"After playing soccer for so many years and playing every day all year around, it's hard to not play in games when you are used to it. It's what you live for," she said. "It was tough at times, but it was really good getting to watch everything. I think it helped me a lot to learn how the team plays. That made it easier for me."

Ziarati is the third midfielder of the group, a local product from Kennedy High School in nearby Granada Hills, Calif. Having earned numerous awards in high school and a silver medal as a member of the Mexican U18 Olympic Team, Ziarati admitted that her redshirt year was invaluable in making her a better player.

"It was very hard to sit out and watch everyone else play. But I knew that my time would come," she added. "The style was more professional. I was used to club and high school and not training with players at this level. But it taught me a lot and I am glad I redshirted. I have been training very hard and I hope it shows."

Webb, a 6-0 center back from Quartz Hill High School in Palmdale, Calif., viewed her redshirt season as both a chance to recover from injury and assimilate herself into the program.

"Redshirting for me was more to recover from my injury," she said. "Honestly, it was probably the best decision I made. Just coming into college put a lot on my plate, but getting to know the girls on the sidelines and personally will really help this year because I'll have already developed chemistry with them."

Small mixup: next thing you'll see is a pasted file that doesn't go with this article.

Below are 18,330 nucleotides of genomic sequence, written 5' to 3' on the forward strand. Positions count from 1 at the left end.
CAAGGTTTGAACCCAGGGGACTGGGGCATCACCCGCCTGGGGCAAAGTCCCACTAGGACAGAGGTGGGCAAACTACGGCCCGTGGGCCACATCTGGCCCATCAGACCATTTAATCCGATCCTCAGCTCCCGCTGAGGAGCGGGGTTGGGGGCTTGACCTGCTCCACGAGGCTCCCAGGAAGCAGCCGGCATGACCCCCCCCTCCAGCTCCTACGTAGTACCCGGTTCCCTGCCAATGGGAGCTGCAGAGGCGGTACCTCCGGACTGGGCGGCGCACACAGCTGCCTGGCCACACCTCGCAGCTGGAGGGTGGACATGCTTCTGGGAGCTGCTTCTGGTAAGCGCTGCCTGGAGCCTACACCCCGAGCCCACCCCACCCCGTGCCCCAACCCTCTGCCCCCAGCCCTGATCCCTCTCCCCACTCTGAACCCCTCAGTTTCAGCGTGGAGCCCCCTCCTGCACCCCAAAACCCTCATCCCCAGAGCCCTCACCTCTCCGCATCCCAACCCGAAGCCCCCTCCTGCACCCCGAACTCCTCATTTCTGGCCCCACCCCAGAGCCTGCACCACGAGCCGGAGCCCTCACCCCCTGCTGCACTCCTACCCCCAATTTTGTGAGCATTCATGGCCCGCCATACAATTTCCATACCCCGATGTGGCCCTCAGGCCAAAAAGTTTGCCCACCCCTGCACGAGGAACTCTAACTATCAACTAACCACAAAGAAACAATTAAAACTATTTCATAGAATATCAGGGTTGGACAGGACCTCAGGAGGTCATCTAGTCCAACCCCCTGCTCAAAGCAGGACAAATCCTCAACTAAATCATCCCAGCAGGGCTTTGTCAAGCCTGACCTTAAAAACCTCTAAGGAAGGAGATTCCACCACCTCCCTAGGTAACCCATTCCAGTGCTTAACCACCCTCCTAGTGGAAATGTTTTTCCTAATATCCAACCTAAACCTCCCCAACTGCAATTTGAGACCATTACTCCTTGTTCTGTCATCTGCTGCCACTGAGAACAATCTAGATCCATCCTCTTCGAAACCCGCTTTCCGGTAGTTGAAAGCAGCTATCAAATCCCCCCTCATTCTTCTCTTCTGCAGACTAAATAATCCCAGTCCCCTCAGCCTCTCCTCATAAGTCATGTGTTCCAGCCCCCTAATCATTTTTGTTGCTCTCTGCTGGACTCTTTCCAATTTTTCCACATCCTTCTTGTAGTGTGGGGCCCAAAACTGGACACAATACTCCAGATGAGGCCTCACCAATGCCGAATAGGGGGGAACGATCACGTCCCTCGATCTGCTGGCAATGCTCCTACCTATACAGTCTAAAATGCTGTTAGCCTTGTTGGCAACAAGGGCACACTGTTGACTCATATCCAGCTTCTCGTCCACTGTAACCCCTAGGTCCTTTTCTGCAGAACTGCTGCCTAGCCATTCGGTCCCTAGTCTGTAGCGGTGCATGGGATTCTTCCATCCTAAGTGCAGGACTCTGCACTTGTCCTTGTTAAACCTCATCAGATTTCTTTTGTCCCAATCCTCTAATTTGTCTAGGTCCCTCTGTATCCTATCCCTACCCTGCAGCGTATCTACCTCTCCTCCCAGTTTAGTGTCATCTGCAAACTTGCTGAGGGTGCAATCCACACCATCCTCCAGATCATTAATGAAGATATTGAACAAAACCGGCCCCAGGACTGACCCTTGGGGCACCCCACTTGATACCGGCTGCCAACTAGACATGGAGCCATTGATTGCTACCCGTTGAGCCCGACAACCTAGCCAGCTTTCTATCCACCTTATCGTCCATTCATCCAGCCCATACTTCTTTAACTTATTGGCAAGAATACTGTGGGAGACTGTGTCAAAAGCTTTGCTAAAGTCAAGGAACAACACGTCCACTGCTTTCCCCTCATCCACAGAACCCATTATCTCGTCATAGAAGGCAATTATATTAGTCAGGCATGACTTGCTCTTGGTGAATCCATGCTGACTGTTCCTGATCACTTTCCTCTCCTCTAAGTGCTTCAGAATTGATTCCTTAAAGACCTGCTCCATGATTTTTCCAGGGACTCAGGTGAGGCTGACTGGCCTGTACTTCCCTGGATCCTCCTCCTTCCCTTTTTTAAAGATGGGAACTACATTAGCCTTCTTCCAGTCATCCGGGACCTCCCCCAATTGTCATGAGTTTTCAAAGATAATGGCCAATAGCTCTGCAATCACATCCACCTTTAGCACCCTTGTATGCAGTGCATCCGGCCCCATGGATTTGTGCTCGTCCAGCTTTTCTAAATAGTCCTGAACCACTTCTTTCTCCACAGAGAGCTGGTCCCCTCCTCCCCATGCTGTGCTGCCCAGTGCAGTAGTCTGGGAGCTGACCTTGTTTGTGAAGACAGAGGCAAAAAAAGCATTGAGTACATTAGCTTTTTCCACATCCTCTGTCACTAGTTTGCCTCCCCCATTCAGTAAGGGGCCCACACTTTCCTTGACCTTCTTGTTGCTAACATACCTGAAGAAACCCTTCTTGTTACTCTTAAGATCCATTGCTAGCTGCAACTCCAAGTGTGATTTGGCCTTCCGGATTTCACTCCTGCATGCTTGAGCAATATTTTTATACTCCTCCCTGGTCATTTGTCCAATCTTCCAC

Tafoya, a goalkeeper from Notre Dame High School in Sherman Oaks, Calif., found the year as a redshirt to be beneficial in a lot of ways, especially in her play on the pitch.

"I loved having Cynthia (Jacobo) and Haley (Hawes) there to support me and teach me new things throughout the year," Tafoya explained. "Already, I can feel a huge improvement in my game and that's from learning and watching them. It was a good year to gain experience and I am glad I did it. With these last few practices, I can see the improvement in my game. That is getting me pumped to push harder and make saves I never had before."

West has seen his share of redshirts come and go from the program over his six seasons as a head coach and numerous years as an assistant. But he likes this group of five and thinks they all have something to contribute in 2012 and beyond.

"Cori and Tabatha are both fierce competitors who do not shy from contact and add toughness to our midfield," he said. "Soraya is skilled on the ball and has good speed along the perimeter while Rachel has the size and strength to compete in the center of the field. Finally, Cynthia is a strong athlete with solid speed and technical skill."

As their first season of Division-I soccer commences, the five redshirt freshmen on the 2012 CSUN women's soccer team feel good. They have waited what must have seemed like an eternity to get on the pitch. They are ready to impress teammates and contribute to the success of the squad.

And they would all tell you that confidence comes from sitting out. Quite the statement.